And then I understand what it all means If we can survive have equipment means money support conditions There are also other possibilities We can heal.
by Ellen Bass
Copper Canyon Press
Paperback, 9781556595752, 64 pp.
The Hammer of Witches
by Kelly Rose Pflug-Back
Paperback, 9781773860299, 72 pp.
Wound From the Mouth of a Wound
by torrin a. greathouse
Paperback, 9781571315274, 88 pp.
by Elizabeth Bradfield
Potry Northwest Editions
Paperback, 9781949166026, 96 pp.
Press Gang Publishers
Paperback, 9780889740471, 131 pp.
by Pamela Sneed
City Lights Books
Paperback, 9780872868113, 160 pp.
With The Sense of Brown, José Esteban Muñoz left a love-letter to brownness that acts as a dream for its desire. Extending to the minerals of the soil, to the animals, and to the people who bare its shade, it is an ode to a brown of rapturous multiplicity. A testament to those things that thrive under duress and thirst for excessive contact, the book fosters a Marxist militancy that he translates into Latina/o radical study. It acknowledges the incommensurability of brown itself, as a plural, dynamic site, wielding many names, and provokes a range of feelings. The text tells the story of an “identity-in-difference”, a phrase borrowed from Norma Alarcón, that sketches the details of an iridescent brown and cracks open standard definitions of brownness to include a myriad of “ethnic” backdrops.
The book begins with the notion of the brown commons, which is wild insofar as it describes a boundlessness that is not situated in individual identity, but something more expansive. Illustrative of an interconnectedness with all beings who suffer the strange fate of coming into the world as “brown”, it tells the story of a sacred solidarity between them. The theory practices a politics that is rooted in a Platonic proto-communism that tends towards alternative notions of kinship, imagined through a thriving undercommons. The work engages in a materialism that is influenced by the politics of race, resources, and the commonalities between them. The dominance of the template of the normative Human fades away, and the brown thing comes forth out of the shadows as something emotive, raw, and finally, at last, written.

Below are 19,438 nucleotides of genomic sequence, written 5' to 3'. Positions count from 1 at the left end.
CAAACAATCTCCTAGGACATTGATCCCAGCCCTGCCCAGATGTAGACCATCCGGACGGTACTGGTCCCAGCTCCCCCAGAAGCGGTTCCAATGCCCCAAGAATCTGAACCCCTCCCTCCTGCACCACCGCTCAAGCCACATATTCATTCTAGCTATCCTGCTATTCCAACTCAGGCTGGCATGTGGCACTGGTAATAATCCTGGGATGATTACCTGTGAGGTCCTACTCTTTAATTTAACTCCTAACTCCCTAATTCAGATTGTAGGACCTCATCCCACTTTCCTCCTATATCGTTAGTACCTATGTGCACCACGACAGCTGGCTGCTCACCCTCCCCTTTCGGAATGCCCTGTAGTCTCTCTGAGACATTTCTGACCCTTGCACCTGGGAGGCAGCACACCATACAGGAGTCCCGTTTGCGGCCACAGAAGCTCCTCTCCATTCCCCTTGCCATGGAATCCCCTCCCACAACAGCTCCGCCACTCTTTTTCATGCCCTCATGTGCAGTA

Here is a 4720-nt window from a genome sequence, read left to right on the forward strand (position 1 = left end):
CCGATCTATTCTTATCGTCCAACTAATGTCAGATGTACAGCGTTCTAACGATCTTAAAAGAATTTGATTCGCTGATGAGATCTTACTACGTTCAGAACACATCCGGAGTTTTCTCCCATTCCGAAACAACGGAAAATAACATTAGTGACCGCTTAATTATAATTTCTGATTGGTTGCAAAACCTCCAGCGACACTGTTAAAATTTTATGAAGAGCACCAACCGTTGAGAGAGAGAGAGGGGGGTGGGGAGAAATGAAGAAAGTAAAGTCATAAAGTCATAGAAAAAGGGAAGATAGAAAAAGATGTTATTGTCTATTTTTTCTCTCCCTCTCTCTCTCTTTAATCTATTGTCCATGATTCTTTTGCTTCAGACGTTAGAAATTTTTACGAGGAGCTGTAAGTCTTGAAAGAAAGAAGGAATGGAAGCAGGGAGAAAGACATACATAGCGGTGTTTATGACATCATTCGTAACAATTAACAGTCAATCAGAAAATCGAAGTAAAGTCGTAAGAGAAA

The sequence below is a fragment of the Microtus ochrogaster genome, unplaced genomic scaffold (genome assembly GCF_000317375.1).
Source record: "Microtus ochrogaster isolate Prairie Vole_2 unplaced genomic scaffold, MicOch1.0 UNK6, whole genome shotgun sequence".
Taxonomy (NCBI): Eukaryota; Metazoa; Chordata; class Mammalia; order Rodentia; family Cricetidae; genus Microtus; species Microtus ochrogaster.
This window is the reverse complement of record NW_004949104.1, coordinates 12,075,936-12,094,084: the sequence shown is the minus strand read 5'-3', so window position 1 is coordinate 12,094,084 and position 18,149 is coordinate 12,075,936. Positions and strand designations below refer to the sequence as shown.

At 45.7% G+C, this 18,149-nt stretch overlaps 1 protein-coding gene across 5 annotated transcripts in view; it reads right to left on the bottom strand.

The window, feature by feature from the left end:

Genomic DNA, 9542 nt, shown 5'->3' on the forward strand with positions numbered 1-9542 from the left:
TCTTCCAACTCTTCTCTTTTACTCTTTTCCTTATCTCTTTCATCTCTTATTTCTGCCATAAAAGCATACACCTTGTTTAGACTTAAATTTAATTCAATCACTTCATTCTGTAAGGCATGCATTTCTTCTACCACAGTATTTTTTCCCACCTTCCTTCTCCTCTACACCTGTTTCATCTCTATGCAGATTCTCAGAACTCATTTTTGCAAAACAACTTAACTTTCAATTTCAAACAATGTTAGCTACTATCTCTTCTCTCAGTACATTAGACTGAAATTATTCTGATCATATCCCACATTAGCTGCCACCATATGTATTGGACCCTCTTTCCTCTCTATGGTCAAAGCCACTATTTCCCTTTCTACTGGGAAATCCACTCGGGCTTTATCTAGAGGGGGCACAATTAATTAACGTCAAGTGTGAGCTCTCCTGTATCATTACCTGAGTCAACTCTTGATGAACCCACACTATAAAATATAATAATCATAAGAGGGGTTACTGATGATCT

Muñoz’s readings span a homosexual/social continuum that ties ethnicity to emotion, as it is an affectivity brought on by a shared sense of alterity. Queerness is felt as being in excess, a belonging and a failure to belong, which carves a space for those who are both brown and out at the same time. Consisting of equal parts ecstasy and melancholia, the brown outlaw is spoken and lived through artists like Nao Bustamante, Wu Tsang, Isaac Julien, Carmelita Tropicana, Tania Bruguera, Ana Mendieta, and José Feliciano, just to name a few. He colors them into the world of theory, and grants access to signatures and structures of feeling specific to being minoritarian within a complex web of interdependency.
The chapter “Chico, What Does It Feel Like to Be a Problem?” stands out as an urgent message for our current political landscape. It works to coalition build between the “black radical tradition” and brown liberation movements. With grace, Muñoz acknowledges these movements are not the same but have a shared sense of political aspiration. Invoking Brown Power’s modeling after Black Power, he braids the two together through shared dissident sentiments. These notions are essential for today’s movement concerning Black lives, as they model a continued practice of these groups supporting each other. Thinking through W.E.B. Du Bois, with agility and tact he addresses the communality of racial recognition and belonging in difference. For Du Bois, this feeling like a problem is in itself a mode of belonging, and for Muñoz, this feeling procures an opening, another way of relating in the alt-space of minoritarian becoming, with a built-in quasi-militant utopianism that lives and breathes otherwise.